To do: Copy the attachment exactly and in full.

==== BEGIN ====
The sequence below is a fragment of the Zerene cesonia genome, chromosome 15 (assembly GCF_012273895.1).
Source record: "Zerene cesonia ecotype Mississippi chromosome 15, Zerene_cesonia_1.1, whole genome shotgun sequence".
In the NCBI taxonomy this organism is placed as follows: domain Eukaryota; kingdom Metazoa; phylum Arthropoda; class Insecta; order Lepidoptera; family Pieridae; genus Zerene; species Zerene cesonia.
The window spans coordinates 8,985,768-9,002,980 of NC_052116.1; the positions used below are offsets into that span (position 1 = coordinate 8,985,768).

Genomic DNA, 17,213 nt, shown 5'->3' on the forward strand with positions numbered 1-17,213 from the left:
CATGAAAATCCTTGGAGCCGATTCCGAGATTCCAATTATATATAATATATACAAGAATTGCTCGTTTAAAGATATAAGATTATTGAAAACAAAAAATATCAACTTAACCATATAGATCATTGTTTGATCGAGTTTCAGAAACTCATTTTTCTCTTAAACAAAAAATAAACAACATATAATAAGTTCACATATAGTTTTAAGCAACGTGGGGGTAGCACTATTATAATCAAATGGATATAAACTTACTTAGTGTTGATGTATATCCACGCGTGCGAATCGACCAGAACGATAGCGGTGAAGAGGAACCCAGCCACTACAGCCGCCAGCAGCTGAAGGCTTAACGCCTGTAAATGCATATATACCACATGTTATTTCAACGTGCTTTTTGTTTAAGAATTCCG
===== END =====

The sequence below is a fragment of the Zerene cesonia genome, chromosome 15 (assembly GCF_012273895.1).
Source record: "Zerene cesonia ecotype Mississippi chromosome 15, Zerene_cesonia_1.1, whole genome shotgun sequence".
In the NCBI taxonomy this organism is placed as follows: domain Eukaryota; kingdom Metazoa; phylum Arthropoda; class Insecta; order Lepidoptera; family Pieridae; genus Zerene; species Zerene cesonia.
The window spans coordinates 8,985,768-9,002,980 of NC_052116.1; the positions used below are offsets into that span (position 1 = coordinate 8,985,768).

Genomic DNA, 17,213 nt, shown 5'->3' on the forward strand with positions numbered 1-17,213 from the left:
CATGAAAATCCTTGGAGCCGATTCCGAGATTCCAATTATATATAATATATACAAGAATTGCTCGTTTAAAGATATAAGATTATTGAAAACAAAAAATATCAACTTAACCATATAGATCATTGTTTGATCGAGTTTCAGAAACTCATTTTTCTCTTAAACAAAAAATAAACAACATATAATAAGTTCACATATAGTTTTAAGCAACGTGGGGGTAGCACTATTATAATCAAATGGATATAAACTTACTTAGTGTTGATGTATATCCACGCGTGCGAATCGACCAGAACGATAGCGGTGAAGAGGAACCCAGCCACTACAGCCGCCAGCAGCTGAAGGCTTAACGCCTGTAAATGCATATATACCACATGTTATTTCAACGTGCTTTTTGTTTAAGAATTCCG